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Communications to the Editor |

Bacteremic Community-Acquired Pneumonia in an Immunocompetent Adult Due to Burkholderia cepacia FREE TO VIEW

Grant W. Waterer, MBBS; Carol B. Jones, BSN; Richard G. Wunderink, MD, FCCP
Author and Funding Information

Methodist Healthcare Memphis, TN

Correspondence to: Grant W. Waterer, MBBS, Pulmonary Host Defense Fellow, Methodist Healthcare, 1265 Union Ave, 501 Crews Wing, Memphis, TN 38104-2499; e-mail: waterer@ ibm.net Dr. Waterer has been supported by a grant from the Methodist-LeBonheur Healthcare Foundation and by the Athelstan and Amy Saw Medical Research Fellowship from the University of Western Australia.



Chest. 1999;116(6):1842-1843. doi:10.1378/chest.116.6.1842
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To the Editor:

We report what we believe is the first case of community-acquired pneumonia (CAP) due to Burkholderia cepacia (for-merly Pseudomonas cepacia) described in an immunocompetent adult. Although well recognized as an opportunistic pulmonary pathogen, particularly in patients with cystic fibrosis, the only prior report of pneumonia due to B cepacia in an immunocompetent host occurred in a 14-year-old boy.1Although no underlying pulmonary disease was apparent, the possibility of underlying cystic fibrosis was raised.2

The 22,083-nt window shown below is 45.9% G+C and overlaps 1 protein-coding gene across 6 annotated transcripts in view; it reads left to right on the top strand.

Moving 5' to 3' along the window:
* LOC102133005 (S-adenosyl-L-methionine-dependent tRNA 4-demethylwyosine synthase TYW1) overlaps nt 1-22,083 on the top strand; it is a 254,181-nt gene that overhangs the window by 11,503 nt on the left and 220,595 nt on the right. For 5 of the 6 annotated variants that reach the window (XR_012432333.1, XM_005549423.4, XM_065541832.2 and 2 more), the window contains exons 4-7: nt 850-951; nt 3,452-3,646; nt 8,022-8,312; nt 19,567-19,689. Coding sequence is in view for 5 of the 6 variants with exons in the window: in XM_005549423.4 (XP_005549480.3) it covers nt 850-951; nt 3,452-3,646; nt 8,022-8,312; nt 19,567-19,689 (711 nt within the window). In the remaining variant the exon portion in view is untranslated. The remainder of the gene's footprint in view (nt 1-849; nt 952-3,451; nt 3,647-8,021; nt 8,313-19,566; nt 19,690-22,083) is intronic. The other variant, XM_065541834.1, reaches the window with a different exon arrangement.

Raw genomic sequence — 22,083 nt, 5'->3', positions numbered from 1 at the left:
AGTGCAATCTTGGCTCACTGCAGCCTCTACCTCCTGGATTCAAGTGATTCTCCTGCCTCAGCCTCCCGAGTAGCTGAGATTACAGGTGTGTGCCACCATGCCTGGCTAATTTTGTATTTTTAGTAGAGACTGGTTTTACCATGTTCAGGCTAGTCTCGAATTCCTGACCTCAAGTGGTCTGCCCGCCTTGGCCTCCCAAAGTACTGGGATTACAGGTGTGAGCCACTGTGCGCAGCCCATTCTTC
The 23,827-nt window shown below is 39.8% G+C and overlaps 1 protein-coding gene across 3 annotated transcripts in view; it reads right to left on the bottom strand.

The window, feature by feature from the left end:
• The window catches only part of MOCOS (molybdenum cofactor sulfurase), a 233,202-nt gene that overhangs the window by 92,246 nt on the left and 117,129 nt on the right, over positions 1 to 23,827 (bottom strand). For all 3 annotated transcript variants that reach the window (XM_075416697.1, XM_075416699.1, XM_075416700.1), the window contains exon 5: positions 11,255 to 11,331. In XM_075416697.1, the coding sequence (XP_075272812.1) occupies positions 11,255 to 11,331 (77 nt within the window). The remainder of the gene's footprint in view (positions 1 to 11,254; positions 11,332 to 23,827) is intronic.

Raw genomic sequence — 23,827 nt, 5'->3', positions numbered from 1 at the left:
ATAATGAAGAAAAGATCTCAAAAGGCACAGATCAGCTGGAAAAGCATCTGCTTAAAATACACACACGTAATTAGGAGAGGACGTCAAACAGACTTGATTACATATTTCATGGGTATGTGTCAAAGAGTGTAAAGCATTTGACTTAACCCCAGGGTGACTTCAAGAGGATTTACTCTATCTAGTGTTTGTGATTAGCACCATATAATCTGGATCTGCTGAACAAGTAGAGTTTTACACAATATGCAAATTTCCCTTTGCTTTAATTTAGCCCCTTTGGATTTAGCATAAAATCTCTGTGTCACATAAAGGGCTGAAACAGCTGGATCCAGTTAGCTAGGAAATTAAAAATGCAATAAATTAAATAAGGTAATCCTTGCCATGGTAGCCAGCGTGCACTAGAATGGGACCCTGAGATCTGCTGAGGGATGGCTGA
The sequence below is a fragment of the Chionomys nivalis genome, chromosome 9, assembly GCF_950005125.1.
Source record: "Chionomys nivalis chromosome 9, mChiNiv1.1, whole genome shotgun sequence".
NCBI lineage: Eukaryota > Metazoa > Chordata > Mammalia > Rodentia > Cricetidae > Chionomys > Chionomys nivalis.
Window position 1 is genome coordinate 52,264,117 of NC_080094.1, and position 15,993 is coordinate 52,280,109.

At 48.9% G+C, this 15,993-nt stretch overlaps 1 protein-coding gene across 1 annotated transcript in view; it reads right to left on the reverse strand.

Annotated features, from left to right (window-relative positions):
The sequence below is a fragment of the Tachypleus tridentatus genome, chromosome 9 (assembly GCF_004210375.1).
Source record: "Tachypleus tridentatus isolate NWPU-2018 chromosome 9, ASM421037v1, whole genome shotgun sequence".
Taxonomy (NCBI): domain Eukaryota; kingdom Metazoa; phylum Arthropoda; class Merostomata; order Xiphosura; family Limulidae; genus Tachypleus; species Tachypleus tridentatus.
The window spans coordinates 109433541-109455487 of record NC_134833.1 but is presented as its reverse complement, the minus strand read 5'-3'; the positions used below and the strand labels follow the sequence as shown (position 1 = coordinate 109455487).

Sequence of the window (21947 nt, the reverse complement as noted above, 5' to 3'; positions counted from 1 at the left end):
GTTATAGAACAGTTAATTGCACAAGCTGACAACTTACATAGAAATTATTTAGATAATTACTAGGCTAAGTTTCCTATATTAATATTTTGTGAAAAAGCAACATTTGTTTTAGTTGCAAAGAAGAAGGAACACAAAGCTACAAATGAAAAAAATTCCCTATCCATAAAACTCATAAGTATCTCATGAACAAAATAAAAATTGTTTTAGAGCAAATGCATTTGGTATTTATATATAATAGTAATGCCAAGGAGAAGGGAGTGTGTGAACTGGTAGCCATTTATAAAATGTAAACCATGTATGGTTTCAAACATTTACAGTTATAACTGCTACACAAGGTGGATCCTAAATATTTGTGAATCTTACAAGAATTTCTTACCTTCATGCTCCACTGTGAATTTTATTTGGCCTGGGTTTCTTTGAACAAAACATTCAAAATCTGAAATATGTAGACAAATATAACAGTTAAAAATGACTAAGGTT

A 32-year-old African-American man presented to our hospital with a 1-week history of fever, cough productive of thick yellow-green sputum, dyspnea, nausea, and vomiting. Mild hypertension, treated with fosinopril, was the patient’s only prior medical condition, and he denied alcohol or cigarette consumption. He admitted to occasional marijuana use but denied any other illicit drug use. He was employed as a cook and lived with his wife and child. There was no family history of any pulmonary illness, and he had had no recent contact with anyone with any pulmonary illness.

On examination, the patient had a temperature of 38.4°C, a heart rate of 90 beats per minute, a respiratory rate of 22 breaths per minute, and a BP of 110/68 mm Hg. Oxygen saturation was 97% by oximetry. He had no clubbing but had coarse crackles at the left posterior lung base on chest auscultation. There were no other abnormal findings. Laboratory studies showed a total WBC count of 25 × 106 cells/L, with normal levels of electrolytes, and normal results of renal and hepatic function tests. A chest roentgenogram showed consolidation in the left lower lobe.

The patient consented to an outpatient pharmaceutical trial comparing two quinolone antibiotics. A sputum culture, including a specific culture for Legionella species, did not grow any pathogens. Results of a Legionella urinary antigen test were negative. Throat and nasal swabs were also negative for Chlamydia and Mycoplasma species. Results of paired acute and convalescent serology for Legionella pneumophila (serogroups 1 to 6), Chlamydia pneumoniae, Chlamydia psitacci, Chlamydia trachomatis, and Mycoplasma pneumoniae all showed no evidence of infection. The single blood culture grew an unusual form of B cepacia that was fully sensitive to ofloxacin (including both study drugs), cefotaxime, and piperacillin.